Ted Henifin was newly retired as the general manager of Hampton Roads Sanitation District (HRSD) in Virginia Beach, Virginia, capping out a career of over 40 years.
As a senior fellow of the nonprofit U. S. Water Alliance, he found himself drawn to Jackson during the capital city’s water crisis that had attracted worldwide attention and brought hundreds of volunteer groups to help sustain the city and its 170,000 residents.
The federal government had declared a state of emergency on August 30 for the city of Jackson after the city and state had issued their required declarations.
The Unified Water Command, a combined force of the nation’s top engineers in water systems operations, including the Army Corps of Engineers, got the city’s water cleaned up and running again at near capacity. Jackson, however, had been under EPA and Department of Justice orders to clean up its water for a number of years, and now was the time to fix the water system or lose control to the state. State control of Jackson’s water was not an option that the city officials would willingly accept.
The DOJ, the EPA, the City of Jackson, and the state of Mississippi agreed to a federal Interim Stipulated Order that was under federal court authority and signed on to by Judge Henry Wingate. It took Wingate only two hours to sign the order on November 29.
“The day the judge signed it, I became responsible for your water bill,” Henifin said.
The City of Jackson and the Mississippi Department of Health, the agency acting on behalf of the state of Mississippi, “consented to the Court’s jurisdiction over the Stipulated Order” and any legal actions would come under the venue of the court’s judicial district.
The court has suspended all litigation in the enforcement of the DOJ and EPA complaints against the City of Jackson for six months, which will allow time for the order to be implemented.
Henifin reluctantly agreed to accept the position of interim third-party manager of the Jackson water system under the direction of the court. He insisted, however, that the people of Jackson should not be burdened with paying his salary. The feds agreed and will pay Henifin with federal money.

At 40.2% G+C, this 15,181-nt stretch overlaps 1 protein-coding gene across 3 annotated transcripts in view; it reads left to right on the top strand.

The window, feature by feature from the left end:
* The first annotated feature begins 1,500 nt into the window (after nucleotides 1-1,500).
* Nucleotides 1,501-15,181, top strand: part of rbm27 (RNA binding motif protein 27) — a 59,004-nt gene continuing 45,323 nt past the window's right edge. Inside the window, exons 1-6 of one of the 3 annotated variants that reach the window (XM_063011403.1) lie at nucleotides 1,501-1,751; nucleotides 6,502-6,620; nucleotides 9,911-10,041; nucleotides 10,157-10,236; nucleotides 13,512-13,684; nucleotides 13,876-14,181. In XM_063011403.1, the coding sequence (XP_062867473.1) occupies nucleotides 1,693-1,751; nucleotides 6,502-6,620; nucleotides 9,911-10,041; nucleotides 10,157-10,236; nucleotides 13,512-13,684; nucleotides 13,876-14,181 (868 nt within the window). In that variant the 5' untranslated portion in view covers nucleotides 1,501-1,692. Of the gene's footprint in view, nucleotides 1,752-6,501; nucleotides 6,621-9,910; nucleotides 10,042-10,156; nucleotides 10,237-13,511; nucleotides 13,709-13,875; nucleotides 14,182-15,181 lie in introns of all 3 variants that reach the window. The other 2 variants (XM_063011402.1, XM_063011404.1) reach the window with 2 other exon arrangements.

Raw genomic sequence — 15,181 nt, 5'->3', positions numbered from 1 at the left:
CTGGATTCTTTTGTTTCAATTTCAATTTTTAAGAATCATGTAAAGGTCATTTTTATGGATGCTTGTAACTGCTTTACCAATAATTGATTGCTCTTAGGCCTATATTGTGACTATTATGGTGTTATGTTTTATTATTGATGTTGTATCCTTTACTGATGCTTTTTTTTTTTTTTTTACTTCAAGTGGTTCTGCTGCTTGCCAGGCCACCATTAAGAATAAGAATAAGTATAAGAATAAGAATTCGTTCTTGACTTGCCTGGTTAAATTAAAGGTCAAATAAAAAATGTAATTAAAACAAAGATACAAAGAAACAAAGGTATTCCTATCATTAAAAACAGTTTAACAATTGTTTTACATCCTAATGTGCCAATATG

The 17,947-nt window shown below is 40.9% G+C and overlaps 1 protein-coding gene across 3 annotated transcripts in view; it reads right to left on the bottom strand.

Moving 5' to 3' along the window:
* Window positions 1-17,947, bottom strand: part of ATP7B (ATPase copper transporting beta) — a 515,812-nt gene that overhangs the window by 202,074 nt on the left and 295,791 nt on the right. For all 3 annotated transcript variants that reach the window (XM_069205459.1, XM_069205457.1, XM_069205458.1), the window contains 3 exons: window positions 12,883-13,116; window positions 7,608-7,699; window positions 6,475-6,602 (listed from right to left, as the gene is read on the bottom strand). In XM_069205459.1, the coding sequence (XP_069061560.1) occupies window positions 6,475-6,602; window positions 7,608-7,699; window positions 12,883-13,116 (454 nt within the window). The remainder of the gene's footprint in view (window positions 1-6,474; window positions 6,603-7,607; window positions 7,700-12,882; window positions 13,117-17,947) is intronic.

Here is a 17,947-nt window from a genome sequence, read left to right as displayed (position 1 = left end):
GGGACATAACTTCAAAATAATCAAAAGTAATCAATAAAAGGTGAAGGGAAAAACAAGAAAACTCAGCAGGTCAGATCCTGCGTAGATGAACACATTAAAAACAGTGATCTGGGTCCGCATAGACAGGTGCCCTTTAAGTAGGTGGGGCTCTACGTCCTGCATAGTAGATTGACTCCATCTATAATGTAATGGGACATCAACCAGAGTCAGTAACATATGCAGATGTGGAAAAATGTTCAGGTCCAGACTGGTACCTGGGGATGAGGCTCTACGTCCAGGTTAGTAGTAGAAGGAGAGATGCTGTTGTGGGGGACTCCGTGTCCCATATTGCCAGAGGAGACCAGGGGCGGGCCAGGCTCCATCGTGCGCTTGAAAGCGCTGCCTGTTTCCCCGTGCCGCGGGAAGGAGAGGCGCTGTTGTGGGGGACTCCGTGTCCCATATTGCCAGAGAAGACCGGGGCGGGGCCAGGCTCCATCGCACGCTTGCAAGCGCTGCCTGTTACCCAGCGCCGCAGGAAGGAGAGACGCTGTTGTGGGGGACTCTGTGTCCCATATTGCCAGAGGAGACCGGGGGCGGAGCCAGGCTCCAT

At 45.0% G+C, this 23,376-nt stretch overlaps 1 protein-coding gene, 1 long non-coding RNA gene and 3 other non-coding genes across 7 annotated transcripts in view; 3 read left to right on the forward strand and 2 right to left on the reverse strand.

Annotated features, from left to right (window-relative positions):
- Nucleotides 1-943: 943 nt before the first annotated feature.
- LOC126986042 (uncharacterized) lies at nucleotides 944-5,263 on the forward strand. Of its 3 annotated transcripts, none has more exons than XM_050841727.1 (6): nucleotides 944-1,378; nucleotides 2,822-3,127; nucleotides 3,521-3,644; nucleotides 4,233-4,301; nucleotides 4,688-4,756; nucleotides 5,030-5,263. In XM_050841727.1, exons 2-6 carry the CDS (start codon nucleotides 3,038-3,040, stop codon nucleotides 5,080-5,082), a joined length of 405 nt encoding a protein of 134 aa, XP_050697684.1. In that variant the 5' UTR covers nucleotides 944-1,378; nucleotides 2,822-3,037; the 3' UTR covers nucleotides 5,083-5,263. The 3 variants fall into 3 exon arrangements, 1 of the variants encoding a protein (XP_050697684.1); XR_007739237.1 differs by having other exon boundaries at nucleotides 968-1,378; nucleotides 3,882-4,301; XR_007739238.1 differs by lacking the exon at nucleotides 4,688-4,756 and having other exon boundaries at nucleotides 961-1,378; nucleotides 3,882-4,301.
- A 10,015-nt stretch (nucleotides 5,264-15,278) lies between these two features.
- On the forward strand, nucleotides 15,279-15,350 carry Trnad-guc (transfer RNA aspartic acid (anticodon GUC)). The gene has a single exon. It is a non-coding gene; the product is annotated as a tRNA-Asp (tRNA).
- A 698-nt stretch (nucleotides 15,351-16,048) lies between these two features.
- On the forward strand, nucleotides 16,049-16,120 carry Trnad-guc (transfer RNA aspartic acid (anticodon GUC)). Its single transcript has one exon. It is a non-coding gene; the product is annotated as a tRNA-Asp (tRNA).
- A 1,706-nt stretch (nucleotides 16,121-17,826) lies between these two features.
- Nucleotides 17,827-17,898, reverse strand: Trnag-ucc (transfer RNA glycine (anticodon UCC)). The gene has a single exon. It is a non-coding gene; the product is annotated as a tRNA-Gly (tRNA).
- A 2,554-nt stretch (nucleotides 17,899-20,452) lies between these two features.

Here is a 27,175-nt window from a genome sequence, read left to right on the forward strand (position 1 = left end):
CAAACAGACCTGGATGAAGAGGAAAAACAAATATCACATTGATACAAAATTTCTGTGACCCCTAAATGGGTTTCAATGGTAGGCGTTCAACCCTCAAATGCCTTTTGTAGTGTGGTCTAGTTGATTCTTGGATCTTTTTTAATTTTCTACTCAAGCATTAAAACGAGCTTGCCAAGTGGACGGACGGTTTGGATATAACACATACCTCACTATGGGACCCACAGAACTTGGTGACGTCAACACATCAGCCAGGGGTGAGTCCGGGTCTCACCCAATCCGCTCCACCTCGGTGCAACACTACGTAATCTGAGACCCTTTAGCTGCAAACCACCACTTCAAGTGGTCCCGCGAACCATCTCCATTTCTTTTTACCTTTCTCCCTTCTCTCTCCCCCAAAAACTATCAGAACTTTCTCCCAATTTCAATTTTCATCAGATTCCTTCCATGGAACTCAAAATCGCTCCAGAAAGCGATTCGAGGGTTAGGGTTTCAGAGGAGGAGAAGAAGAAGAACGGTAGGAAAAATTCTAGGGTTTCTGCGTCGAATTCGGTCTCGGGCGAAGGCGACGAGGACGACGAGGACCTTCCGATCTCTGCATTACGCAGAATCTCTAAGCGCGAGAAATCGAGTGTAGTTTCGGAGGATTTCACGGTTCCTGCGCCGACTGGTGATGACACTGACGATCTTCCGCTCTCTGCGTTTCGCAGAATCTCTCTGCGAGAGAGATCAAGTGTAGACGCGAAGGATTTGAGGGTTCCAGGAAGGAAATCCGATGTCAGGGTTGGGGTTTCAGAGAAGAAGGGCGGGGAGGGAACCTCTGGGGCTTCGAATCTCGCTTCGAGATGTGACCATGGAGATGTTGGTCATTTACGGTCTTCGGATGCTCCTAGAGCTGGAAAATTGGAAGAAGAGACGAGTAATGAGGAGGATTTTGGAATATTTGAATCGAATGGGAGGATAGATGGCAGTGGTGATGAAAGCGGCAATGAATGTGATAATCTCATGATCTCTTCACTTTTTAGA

“There is finally light at the end of the tunnel for the residents of Jackson,” Jackson Mayor Chokwe Antar Lumumba said on January 5.
The feds have since allocated $600 million as reimbursement for capital projects and technical assistance. An additional $200 million was also brought in through other programs.
Henifin says that he has 13 priority projects that he must complete under the Stipulated Order. While all are important and must be fulfilled within the first year of the order, some are more familiar to the non-technical reader than others. Intake structure repairs, as one example, at the J.H. Fewell and O.B. Curtis plants, including sensors, chemical feed systems, valves, electrical components, screens, and physical structure must be maintained.
The Stipulated Order requires the manager, Henifin, to establish a Capital Improvement Account for the deposit of all federal and state grants and loans awarded for the system improvement. The court also required the establishment of a Financial Management Plan for the short term (12–18 months); mid-term (1.5–5 years); and for the long-term, which will extend beyond the first five years. Henifin, therefore, will be accountable for the records of all expenditures and deposits.
As manager of the water system, Henifin is recognized as an officer of the court and has the “full power and authority” to carry out the requirements of the Stipulated Order.
Henifin is also required to meet regularly with the city’s Public Works director, although it is uncertain who will hold that position if Lumumba carries out his plan to restructure the Public Works office.
“A big portion of the Public Works director’s responsibilities is now in Mr. Henifin’s hands,” Lumumba said. “We’re realigning the Public Works department and splitting those responsibilities. So, we may not have a Public Works director as you have formerly known that person to be positioned. We may divide the divisions of responsibility and put directors specifically over those responsibilities, such as facilities or other areas of capital improvements.”
At a recent town hall in South Jackson, Henifin promised the audience that he was going to make sure they would never have to go another Christmas without water. He said that major renovations will be underway towards the end of January. The Jacobs company, the water operations and systems management company, is the main contractor and will bring in its staff and crew to sustain the system, he said.